Ging gang goolie goolie

I’ve been having a busy time lately. I’ve been rising from bed in the dark and going to sleep in the light. My body clock is just starting to realign itself again and I thought it was high time for a post. Last week, when my working hours were not corresponding to my natural rhythm, I didn’t feel like doing much. Gaming didn’t appeal, I didn’t have the patience for craft and aside from Bake Off and Doctor Who, there was little to grasp my attention on the television. So I picked up a book.

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(Apologies for the glare in the photo)

This was a glorious find from the library. How The Girl Guides Won the War by Janie Hampton was a twee and sometimes shockingly truthful account regarding Brownies and Guides during World War Two. I must admit, I didn’t realise the extensive work that was performed by these young girls. I feel it should have more acknowledgement than just one book, even though this book is a delightful read. I thought Hampton wove the accounts of former Guides with her own research seamlessly. I was a Brownie during my younger years and certain recollections made me smile, as I too remember singing songs and playing Tag at Brownie Camp. But I also learnt a lot from this text, including the state of various occupied territories. I knew there was stark poverty and starvation in post-war Europe, but I didn’t quite realise the extent until Hampton describes the Dutch roasting tulip bulbs to eat. It certainly added a whole new dimension to my WW2 knowledge.

I would recommend this book to any history buff, any girl guide and anyone else who likes a good non-fiction book.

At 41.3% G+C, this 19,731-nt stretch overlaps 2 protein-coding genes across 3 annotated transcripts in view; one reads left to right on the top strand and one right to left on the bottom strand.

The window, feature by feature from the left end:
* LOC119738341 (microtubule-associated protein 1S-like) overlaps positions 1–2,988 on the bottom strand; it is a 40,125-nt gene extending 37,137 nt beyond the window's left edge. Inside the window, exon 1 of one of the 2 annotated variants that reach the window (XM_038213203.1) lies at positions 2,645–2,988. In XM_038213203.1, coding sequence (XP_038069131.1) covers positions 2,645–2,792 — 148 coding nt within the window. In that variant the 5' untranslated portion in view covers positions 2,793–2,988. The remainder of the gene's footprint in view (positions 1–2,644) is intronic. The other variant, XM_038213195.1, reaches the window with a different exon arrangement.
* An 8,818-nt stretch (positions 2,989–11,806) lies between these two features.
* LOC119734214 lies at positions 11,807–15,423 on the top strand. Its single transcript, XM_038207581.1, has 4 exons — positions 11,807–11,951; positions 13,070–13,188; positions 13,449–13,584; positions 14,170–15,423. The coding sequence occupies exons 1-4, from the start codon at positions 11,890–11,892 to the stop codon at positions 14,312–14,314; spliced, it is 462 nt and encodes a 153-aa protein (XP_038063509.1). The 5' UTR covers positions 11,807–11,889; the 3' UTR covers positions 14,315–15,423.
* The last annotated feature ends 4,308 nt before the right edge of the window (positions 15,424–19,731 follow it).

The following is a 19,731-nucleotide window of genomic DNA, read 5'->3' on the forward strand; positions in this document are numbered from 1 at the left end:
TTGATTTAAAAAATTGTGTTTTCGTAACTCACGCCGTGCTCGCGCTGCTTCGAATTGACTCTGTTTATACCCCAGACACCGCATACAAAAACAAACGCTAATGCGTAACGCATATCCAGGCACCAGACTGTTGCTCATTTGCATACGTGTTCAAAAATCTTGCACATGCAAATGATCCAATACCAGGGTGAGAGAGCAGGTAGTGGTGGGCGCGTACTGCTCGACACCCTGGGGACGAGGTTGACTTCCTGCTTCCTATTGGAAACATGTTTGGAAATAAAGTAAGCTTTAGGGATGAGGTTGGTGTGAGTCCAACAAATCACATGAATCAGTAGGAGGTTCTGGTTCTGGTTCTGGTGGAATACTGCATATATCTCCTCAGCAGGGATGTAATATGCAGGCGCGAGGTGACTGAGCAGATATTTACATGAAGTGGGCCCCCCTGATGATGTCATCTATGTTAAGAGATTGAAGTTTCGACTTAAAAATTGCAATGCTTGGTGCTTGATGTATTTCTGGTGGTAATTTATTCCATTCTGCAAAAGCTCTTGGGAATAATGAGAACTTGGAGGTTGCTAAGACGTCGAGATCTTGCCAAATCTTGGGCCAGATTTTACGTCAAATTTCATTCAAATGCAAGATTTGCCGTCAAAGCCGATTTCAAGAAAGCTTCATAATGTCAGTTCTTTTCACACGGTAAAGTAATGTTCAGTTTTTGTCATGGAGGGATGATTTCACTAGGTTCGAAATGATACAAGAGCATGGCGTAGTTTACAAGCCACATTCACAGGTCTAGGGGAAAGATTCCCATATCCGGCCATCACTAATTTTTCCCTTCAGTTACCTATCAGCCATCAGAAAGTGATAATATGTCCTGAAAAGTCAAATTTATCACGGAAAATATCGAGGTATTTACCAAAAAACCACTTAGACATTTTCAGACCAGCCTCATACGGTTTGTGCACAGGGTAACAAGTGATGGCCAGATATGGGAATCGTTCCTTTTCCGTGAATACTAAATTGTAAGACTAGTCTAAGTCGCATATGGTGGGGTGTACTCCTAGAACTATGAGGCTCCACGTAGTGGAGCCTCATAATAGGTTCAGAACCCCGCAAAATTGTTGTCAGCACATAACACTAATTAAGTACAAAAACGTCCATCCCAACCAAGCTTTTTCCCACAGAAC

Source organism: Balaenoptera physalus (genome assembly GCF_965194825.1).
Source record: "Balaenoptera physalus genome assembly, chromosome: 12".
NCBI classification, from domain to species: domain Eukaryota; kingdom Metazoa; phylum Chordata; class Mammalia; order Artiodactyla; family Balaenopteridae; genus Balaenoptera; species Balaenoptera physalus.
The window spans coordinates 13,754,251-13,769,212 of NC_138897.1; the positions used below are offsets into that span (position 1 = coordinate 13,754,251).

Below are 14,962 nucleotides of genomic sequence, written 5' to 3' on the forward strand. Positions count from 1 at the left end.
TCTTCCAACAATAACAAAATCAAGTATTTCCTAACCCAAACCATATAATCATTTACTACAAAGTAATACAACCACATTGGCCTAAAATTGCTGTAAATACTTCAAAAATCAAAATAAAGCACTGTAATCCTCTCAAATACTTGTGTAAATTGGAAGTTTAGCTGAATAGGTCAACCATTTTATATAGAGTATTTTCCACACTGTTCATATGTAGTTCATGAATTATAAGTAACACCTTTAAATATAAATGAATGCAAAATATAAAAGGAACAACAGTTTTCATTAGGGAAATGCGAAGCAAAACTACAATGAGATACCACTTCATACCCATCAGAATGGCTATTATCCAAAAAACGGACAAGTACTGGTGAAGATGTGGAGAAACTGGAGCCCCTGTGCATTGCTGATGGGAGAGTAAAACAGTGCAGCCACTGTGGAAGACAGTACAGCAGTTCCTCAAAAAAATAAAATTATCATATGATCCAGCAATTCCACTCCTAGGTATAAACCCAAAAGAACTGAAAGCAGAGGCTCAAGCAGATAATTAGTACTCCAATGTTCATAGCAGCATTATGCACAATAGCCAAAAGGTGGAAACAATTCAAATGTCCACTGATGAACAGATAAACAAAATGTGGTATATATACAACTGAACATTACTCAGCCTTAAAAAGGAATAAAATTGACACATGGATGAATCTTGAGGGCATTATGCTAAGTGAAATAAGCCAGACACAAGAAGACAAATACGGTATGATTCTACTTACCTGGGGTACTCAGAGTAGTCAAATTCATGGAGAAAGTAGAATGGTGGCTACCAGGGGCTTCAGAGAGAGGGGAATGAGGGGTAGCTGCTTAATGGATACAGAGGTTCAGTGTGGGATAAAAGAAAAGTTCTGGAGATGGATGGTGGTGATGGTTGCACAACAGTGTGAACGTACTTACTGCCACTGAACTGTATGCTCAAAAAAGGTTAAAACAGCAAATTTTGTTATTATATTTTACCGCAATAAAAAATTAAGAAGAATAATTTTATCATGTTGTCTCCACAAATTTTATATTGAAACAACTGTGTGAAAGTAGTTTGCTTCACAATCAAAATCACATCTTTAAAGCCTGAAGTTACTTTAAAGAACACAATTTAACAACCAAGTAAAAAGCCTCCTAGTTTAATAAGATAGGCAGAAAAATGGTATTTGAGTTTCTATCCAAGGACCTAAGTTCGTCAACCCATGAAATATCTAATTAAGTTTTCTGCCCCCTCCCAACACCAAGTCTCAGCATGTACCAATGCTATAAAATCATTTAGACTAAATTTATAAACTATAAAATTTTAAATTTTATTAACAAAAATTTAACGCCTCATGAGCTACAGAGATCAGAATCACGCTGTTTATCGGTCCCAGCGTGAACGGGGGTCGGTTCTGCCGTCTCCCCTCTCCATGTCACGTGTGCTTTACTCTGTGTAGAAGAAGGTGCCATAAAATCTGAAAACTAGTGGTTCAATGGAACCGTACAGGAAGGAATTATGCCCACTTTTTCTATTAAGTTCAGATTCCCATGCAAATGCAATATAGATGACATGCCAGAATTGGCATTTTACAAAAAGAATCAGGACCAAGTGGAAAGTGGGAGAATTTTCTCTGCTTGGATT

PS I hope to return with more regular posts now that my work schedule had calmed down.

Ready, steady, cook!

My work load has increased for this week, a fact that I am grateful for. More working hours means more money earned and that, my friends, can only be a good thing.

But I needed to be prepared for the chaotic nature of this week, so it was to the kitchen for most of the day yesterday. I needed to stock the goody tin and fill the freezer and spend some time preparing food. I’m sure I’m not the only one who feels cooking is good for the soul. Let me share the things I made that are good for the stomach!

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Firstly, I had to decide what to do with all of the odds and ends I had left in the fridge; the last of a pack of chicken thighs, half a butternut squash and someone else’s mushrooms that needed eating up. Add an onion, an apple and a fair amount of seasoning, and I had this delicious concoction bubbling in the slow cooker.

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I can’t actually share if the recipe was successful or not, as I’m eating the first portion tonight with piles of mashed potato. It certainly smelt appetizing last night.

Onto the baking section of today’s programme. From recent reading and research into rationing, I discovered oatmeal wasn’t rationed and the prices were controlled to make it a readily available product. So I spent 95p on a bag and got baking. I used 100g of oatmeal to 150g of porridge oats to make this batch of honey flapjacks, and they were very successful. They seemed to hold together much better than my first attempt. A winning recipe.